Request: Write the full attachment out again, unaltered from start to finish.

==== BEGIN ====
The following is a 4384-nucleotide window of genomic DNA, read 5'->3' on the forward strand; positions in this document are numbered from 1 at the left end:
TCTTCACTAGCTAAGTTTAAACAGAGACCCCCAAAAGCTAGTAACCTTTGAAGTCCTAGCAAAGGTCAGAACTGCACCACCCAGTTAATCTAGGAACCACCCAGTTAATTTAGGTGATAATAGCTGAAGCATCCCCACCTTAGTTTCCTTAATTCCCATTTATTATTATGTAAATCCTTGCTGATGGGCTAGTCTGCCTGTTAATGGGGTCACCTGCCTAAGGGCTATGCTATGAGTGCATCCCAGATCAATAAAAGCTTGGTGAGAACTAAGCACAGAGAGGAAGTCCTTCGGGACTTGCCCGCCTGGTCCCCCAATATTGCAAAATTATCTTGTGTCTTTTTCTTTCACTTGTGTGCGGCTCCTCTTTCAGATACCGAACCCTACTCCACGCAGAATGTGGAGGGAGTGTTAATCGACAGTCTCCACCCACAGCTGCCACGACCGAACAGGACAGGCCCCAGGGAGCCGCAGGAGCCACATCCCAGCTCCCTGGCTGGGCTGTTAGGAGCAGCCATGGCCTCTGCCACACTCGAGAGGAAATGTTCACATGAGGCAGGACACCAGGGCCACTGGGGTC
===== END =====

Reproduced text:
The following is a 4384-nucleotide window of genomic DNA, read 5'->3' on the forward strand; positions in this document are numbered from 1 at the left end:
TCTTCACTAGCTAAGTTTAAACAGAGACCCCCAAAAGCTAGTAACCTTTGAAGTCCTAGCAAAGGTCAGAACTGCACCACCCAGTTAATCTAGGAACCACCCAGTTAATTTAGGTGATAATAGCTGAAGCATCCCCACCTTAGTTTCCTTAATTCCCATTTATTATTATGTAAATCCTTGCTGATGGGCTAGTCTGCCTGTTAATGGGGTCACCTGCCTAAGGGCTATGCTATGAGTGCATCCCAGATCAATAAAAGCTTGGTGAGAACTAAGCACAGAGAGGAAGTCCTTCGGGACTTGCCCGCCTGGTCCCCCAATATTGCAAAATTATCTTGTGTCTTTTTCTTTCACTTGTGTGCGGCTCCTCTTTCAGATACCGAACCCTACTCCACGCAGAATGTGGAGGGAGTGTTAATCGACAGTCTCCACCCACAGCTGCCACGACCGAACAGGACAGGCCCCAGGGAGCCGCAGGAGCCACATCCCAGCTCCCTGGCTGGGCTGTTAGGAGCAGCCATGGCCTCTGCCACACTCGAGAGGAAATGTTCACATGAGGCAGGACACCAGGGCCACTGGGGTC